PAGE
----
The earliest parts of St.Mary's church, the nave and south aisle, date to the late 13th century though, as the list of incumbents below demonstrates, there was a church here at an earlier date. Interestingly the north porch includes a beam with a 13th century dogtooth ornament. The chancel is early 14th century, the nave rood and some of the pews are 15th century.
An inventory of 1552 notes the church had a lead covered roof and steeple and a tiled porch and three bells, one of which remains in the open bellcote. The steeple was taken down around and replaced with a brick tower with corner pinnacles and a pyramidal roof, William White in 1866 reckoning that this had happened about a century before. At that date a gallery existed under the belfry. In 1836 the church had new pews installed and the south doors were stopped up.
During the decade Salford acquired a pulpit and church from Wavendon [Buckinghamshire] which had received fine specimens from St.Dunstab-in-the-West, London. By 1845 the church as "in very bad condition". White's survey of 1866 prepared the way for restoration in 1867 with considerable work on the chancel, walls and roof and the erection of the current bellcote in place of the old brick tower.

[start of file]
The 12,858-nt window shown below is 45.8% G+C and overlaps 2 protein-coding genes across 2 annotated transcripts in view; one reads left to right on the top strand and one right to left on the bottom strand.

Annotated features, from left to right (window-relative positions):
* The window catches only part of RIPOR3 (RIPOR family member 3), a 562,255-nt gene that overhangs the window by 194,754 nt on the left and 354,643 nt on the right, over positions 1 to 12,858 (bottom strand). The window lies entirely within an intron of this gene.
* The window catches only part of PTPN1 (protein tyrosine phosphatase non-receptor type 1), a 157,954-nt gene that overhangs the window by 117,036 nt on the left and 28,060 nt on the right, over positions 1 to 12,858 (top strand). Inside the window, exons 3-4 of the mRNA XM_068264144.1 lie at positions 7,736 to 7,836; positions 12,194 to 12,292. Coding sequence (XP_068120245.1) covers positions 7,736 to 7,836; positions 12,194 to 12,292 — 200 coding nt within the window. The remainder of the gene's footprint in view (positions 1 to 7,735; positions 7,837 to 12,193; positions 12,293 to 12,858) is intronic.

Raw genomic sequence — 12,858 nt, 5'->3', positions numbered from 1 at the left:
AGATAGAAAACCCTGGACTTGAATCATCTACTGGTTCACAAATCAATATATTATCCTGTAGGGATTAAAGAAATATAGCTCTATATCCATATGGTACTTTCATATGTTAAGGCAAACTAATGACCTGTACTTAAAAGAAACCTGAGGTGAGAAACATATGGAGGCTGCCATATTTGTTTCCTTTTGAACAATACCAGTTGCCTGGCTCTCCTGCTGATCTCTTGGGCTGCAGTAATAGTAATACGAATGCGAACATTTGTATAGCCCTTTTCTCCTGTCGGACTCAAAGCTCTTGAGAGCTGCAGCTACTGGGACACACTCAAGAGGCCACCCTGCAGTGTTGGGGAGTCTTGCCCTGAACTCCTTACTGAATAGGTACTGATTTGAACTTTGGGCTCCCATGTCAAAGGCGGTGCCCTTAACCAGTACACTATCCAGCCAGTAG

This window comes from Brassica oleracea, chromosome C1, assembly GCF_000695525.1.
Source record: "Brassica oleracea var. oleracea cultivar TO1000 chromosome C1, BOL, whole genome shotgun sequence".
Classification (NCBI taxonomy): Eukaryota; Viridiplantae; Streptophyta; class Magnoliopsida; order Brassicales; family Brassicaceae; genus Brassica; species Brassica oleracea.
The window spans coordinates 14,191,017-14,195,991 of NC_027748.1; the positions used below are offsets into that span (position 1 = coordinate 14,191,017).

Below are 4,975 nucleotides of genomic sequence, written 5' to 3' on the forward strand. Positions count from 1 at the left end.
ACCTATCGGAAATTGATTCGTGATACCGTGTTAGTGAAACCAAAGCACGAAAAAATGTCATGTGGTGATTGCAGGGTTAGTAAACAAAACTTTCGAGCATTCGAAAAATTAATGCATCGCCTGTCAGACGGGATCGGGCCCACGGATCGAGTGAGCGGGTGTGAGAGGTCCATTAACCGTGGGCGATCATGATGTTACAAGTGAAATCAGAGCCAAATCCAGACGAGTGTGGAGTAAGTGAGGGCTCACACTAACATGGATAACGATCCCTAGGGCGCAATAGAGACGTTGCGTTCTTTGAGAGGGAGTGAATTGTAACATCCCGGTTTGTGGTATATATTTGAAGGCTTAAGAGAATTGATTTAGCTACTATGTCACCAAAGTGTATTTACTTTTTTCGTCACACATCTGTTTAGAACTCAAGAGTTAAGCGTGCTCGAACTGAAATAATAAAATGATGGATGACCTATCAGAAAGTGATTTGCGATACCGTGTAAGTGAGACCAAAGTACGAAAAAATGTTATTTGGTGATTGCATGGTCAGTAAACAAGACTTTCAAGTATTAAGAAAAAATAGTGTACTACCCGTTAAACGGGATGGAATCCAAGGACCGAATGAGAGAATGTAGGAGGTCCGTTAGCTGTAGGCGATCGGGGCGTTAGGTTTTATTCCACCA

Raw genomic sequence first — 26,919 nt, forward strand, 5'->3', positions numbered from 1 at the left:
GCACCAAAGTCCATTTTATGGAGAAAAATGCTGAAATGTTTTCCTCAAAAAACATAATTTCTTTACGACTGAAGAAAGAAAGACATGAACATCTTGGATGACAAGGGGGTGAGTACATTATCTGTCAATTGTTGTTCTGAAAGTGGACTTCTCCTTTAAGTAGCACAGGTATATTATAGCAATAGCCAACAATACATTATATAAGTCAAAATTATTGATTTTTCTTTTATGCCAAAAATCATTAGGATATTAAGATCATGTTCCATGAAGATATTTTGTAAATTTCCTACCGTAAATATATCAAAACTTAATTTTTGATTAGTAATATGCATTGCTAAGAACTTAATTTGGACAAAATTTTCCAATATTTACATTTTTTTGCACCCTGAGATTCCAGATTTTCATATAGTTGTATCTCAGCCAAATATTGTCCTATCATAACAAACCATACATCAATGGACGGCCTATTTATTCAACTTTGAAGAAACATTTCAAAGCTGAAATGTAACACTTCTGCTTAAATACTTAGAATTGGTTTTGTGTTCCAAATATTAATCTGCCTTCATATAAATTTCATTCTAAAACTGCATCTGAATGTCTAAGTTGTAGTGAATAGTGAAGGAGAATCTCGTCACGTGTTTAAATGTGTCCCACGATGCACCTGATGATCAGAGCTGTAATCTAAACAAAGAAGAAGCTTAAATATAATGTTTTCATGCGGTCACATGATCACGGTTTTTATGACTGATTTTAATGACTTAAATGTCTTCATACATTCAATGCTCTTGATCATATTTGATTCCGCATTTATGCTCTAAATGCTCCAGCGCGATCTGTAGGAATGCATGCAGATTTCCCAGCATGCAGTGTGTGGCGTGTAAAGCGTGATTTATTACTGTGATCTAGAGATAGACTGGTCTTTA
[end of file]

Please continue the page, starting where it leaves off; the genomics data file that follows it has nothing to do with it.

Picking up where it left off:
A vestry was added in 1900 in memory of Rev.Peter Charnock Smith who is also remembered in a stained glass window fitted in 1901. More stained glass was added to the north side of the nave in 1921. The Victorian fittings in the chancel were removed in 1971.
Most of the notes on the structural history of the church can be found in greater detail in Bedfordshire Historical Record Society Volume number 79 of 2000 Bedfordshire Churches in the Nineteenth Century: Part III: parishes S to Y, put together by former County Archivist Chris Pickford from numerous sources some held by Bedfordshire & Luton Archives & Records Service and some held elsewhere or published.
Hulcote was united with Salford in 1750. From 1939 to 1953 Hulcote with Salford shared an incumbent with Ridgmont and since 1961 Hulcote with Salford has shared an incumbent with Cranfield, though the two parishes maintain separate parochial church councils, churchwardens and services.